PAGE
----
Older-onset diabetes and lens opacities. The Beaver Dam Eye Study

Ophthalmic Epidemiol. 1995 Mar;2(1):49-55. doi: 10.3109/09286589509071451.


Purpose: To determine the prevalence of lens opacities in older-onset diabetic persons.

Methods: A study of age-related eye disease in a population (n = 4926) of adults in Beaver Dam, Wisconsin. Study participants were examined and interviewed according to protocol. Photographs were taken of the lenses of both eyes of all study participants. Photographs were graded in a standard fashion. Diabetes was defined by history, doctors' records and serum glucose criteria.

Results: Persons who were diabetic were significantly more likely to have cortical lens opacities (age-adjusted odds ratio 1.72, 95% CI 1.29-2.30 for right eyes) and were more likely to have previously undergone cataract surgery (age-adjusted odds ratio 2.01, 95% CI 1.43-2.82 for either eye) than people without diabetes. Longer duration of diabetes significantly increased the odds of having cortical opacity.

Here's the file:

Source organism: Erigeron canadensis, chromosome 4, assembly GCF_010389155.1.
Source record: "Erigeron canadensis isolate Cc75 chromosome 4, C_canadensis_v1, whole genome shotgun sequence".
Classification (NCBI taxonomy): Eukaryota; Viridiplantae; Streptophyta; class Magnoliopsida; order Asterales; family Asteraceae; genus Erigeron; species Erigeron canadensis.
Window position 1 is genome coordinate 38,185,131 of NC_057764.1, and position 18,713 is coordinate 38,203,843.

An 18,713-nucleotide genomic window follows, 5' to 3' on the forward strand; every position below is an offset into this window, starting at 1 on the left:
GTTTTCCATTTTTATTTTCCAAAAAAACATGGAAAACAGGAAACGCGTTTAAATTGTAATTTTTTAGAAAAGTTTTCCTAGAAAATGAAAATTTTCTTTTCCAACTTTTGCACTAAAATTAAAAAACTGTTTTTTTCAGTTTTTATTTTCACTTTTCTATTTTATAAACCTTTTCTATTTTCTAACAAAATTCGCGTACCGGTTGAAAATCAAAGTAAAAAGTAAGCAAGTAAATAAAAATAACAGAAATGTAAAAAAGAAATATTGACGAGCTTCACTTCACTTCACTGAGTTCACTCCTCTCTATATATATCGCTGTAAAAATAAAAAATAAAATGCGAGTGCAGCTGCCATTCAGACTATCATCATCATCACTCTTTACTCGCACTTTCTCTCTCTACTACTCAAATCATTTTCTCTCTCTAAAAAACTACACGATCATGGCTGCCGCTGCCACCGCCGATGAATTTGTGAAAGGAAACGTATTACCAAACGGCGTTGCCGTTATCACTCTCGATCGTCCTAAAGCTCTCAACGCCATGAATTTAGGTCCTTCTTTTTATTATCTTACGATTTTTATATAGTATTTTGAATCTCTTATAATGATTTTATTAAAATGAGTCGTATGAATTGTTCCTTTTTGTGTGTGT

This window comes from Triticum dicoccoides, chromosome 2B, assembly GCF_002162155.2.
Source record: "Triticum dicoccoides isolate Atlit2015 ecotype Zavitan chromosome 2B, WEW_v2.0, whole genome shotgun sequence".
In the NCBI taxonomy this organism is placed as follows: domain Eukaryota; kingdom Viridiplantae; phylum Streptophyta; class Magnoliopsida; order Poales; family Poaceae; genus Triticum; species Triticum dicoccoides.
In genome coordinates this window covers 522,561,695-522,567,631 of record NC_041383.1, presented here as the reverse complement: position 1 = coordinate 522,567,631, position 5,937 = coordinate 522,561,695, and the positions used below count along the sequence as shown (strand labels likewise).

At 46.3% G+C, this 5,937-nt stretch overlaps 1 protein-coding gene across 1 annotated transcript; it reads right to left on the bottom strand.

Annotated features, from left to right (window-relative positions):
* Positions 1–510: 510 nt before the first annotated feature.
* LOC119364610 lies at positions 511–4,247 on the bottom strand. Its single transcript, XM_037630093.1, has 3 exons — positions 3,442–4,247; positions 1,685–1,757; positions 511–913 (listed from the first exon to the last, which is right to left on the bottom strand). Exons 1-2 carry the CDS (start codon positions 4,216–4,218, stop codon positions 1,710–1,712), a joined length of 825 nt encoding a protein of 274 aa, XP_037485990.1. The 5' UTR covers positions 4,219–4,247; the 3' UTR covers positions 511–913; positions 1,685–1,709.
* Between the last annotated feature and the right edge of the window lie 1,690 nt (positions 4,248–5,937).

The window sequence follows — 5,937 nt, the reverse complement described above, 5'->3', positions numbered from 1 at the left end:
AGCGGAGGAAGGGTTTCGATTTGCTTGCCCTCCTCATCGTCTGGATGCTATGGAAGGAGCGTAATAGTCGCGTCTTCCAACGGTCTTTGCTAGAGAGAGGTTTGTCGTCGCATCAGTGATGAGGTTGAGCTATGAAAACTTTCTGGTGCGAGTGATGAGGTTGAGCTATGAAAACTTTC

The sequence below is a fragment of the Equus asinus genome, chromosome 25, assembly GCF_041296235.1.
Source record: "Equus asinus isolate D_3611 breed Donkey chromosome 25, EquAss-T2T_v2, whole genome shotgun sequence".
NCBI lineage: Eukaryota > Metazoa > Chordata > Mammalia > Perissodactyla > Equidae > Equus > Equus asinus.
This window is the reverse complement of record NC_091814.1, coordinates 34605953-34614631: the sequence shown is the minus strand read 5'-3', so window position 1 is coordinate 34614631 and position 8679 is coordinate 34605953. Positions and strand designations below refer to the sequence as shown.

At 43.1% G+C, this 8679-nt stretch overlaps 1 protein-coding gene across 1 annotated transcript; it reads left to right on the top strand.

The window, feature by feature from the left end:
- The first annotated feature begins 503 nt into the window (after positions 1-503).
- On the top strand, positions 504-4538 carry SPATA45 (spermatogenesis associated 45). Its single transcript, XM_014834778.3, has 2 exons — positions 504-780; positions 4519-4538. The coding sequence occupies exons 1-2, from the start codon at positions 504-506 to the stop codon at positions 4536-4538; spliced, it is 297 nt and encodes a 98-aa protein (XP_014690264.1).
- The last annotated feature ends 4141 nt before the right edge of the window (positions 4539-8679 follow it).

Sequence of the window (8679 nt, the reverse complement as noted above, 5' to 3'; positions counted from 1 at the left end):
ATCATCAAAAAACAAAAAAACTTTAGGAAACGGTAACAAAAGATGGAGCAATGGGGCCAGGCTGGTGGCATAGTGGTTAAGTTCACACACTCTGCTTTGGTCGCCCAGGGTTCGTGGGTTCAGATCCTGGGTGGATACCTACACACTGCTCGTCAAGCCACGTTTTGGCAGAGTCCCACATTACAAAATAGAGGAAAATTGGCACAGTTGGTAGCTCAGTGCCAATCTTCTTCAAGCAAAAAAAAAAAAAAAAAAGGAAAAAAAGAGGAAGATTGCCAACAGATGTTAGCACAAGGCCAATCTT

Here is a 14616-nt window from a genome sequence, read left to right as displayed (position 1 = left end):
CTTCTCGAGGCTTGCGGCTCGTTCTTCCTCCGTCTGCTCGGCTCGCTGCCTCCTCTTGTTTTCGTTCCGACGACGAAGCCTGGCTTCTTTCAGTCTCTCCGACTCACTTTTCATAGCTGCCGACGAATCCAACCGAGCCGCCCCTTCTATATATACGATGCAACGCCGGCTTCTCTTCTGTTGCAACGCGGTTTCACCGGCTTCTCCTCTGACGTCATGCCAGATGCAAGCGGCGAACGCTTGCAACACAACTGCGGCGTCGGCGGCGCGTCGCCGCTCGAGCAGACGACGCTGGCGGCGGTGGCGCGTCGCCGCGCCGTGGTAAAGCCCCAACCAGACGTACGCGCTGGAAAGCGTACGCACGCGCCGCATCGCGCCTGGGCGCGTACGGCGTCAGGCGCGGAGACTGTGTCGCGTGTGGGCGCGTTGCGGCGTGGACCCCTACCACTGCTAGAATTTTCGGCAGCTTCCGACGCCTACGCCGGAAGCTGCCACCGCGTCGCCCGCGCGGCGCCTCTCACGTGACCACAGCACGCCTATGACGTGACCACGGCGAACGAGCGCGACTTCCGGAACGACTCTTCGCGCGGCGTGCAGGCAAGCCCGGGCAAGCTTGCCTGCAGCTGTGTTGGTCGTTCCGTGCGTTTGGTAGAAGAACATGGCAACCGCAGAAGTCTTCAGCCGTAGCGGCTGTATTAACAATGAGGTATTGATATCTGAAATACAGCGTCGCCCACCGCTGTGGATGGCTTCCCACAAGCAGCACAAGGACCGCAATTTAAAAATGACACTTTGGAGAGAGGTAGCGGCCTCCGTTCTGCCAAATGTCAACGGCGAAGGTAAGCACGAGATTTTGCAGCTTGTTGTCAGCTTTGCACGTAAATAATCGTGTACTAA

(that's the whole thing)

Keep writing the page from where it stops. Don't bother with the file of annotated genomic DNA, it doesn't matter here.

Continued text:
Conclusion: Older-onset diabetes is associated with increased frequency of a specific age-related lens change, cortical opacity. It is also associated with increased frequency of cataract surgery.

Publication types

  • Research Support, Non-U.S. Gov't
  • Research Support, U.S. Gov't, P.H.S.

MeSH terms

  • Adult
  • Aged
  • Aged, 80 and over
  • Aging
  • Cataract / epidemiology*
  • Cataract / etiology
  • Cataract / pathology
  • Cataract Extraction
  • Diabetes Mellitus, Type 1 / complications
  • Diabetes Mellitus, Type 1 / epidemiology
  • Diabetes Mellitus, Type 2 / complications*
  • Diabetes Mellitus, Type 2 / epidemiology
  • Female
  • Humans
  • Lens Cortex, Crystalline / pathology
  • Male
  • Middle Aged
  • Odds Ratio
  • Photography
  • Prevalence
  • Wisconsin / epidemiology